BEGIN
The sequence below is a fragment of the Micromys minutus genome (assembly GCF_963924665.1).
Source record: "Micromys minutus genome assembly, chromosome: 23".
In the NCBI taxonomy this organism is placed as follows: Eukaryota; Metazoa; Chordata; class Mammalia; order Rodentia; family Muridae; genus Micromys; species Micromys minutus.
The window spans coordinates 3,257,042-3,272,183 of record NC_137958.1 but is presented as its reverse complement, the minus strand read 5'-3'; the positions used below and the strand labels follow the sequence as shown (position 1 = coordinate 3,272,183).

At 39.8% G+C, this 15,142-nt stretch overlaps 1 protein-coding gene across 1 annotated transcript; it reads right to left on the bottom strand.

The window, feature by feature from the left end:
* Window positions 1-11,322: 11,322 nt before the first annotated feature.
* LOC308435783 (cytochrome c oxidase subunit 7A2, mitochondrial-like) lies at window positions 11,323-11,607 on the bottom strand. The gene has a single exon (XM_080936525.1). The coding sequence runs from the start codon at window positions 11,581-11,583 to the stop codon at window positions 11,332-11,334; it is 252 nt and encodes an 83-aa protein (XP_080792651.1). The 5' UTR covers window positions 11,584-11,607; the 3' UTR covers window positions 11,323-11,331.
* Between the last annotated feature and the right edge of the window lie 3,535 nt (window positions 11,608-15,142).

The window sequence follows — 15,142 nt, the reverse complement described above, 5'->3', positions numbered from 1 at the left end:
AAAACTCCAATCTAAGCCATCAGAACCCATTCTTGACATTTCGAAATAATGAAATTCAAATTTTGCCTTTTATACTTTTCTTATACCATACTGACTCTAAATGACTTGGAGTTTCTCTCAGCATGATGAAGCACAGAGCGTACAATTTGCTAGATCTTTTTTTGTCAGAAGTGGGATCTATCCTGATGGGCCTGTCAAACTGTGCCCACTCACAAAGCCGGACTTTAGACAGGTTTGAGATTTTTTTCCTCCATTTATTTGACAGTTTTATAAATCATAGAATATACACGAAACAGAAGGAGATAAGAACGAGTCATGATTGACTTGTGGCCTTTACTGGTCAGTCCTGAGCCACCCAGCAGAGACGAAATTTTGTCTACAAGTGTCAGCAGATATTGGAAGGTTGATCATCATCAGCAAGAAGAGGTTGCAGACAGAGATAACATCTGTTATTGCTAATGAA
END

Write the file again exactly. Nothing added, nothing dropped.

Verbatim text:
The sequence below is a fragment of the Micromys minutus genome (assembly GCF_963924665.1).
Source record: "Micromys minutus genome assembly, chromosome: 23".
In the NCBI taxonomy this organism is placed as follows: Eukaryota; Metazoa; Chordata; class Mammalia; order Rodentia; family Muridae; genus Micromys; species Micromys minutus.
The window spans coordinates 3,257,042-3,272,183 of record NC_137958.1 but is presented as its reverse complement, the minus strand read 5'-3'; the positions used below and the strand labels follow the sequence as shown (position 1 = coordinate 3,272,183).

At 39.8% G+C, this 15,142-nt stretch overlaps 1 protein-coding gene across 1 annotated transcript; it reads right to left on the bottom strand.

The window, feature by feature from the left end:
* Window positions 1-11,322: 11,322 nt before the first annotated feature.
* LOC308435783 (cytochrome c oxidase subunit 7A2, mitochondrial-like) lies at window positions 11,323-11,607 on the bottom strand. The gene has a single exon (XM_080936525.1). The coding sequence runs from the start codon at window positions 11,581-11,583 to the stop codon at window positions 11,332-11,334; it is 252 nt and encodes an 83-aa protein (XP_080792651.1). The 5' UTR covers window positions 11,584-11,607; the 3' UTR covers window positions 11,323-11,331.
* Between the last annotated feature and the right edge of the window lie 3,535 nt (window positions 11,608-15,142).

The window sequence follows — 15,142 nt, the reverse complement described above, 5'->3', positions numbered from 1 at the left end:
AAAACTCCAATCTAAGCCATCAGAACCCATTCTTGACATTTCGAAATAATGAAATTCAAATTTTGCCTTTTATACTTTTCTTATACCATACTGACTCTAAATGACTTGGAGTTTCTCTCAGCATGATGAAGCACAGAGCGTACAATTTGCTAGATCTTTTTTTGTCAGAAGTGGGATCTATCCTGATGGGCCTGTCAAACTGTGCCCACTCACAAAGCCGGACTTTAGACAGGTTTGAGATTTTTTTCCTCCATTTATTTGACAGTTTTATAAATCATAGAATATACACGAAACAGAAGGAGATAAGAACGAGTCATGATTGACTTGTGGCCTTTACTGGTCAGTCCTGAGCCACCCAGCAGAGACGAAATTTTGTCTACAAGTGTCAGCAGATATTGGAAGGTTGATCATCATCAGCAAGAAGAGGTTGCAGACAGAGATAACATCTGTTATTGCTAATGAA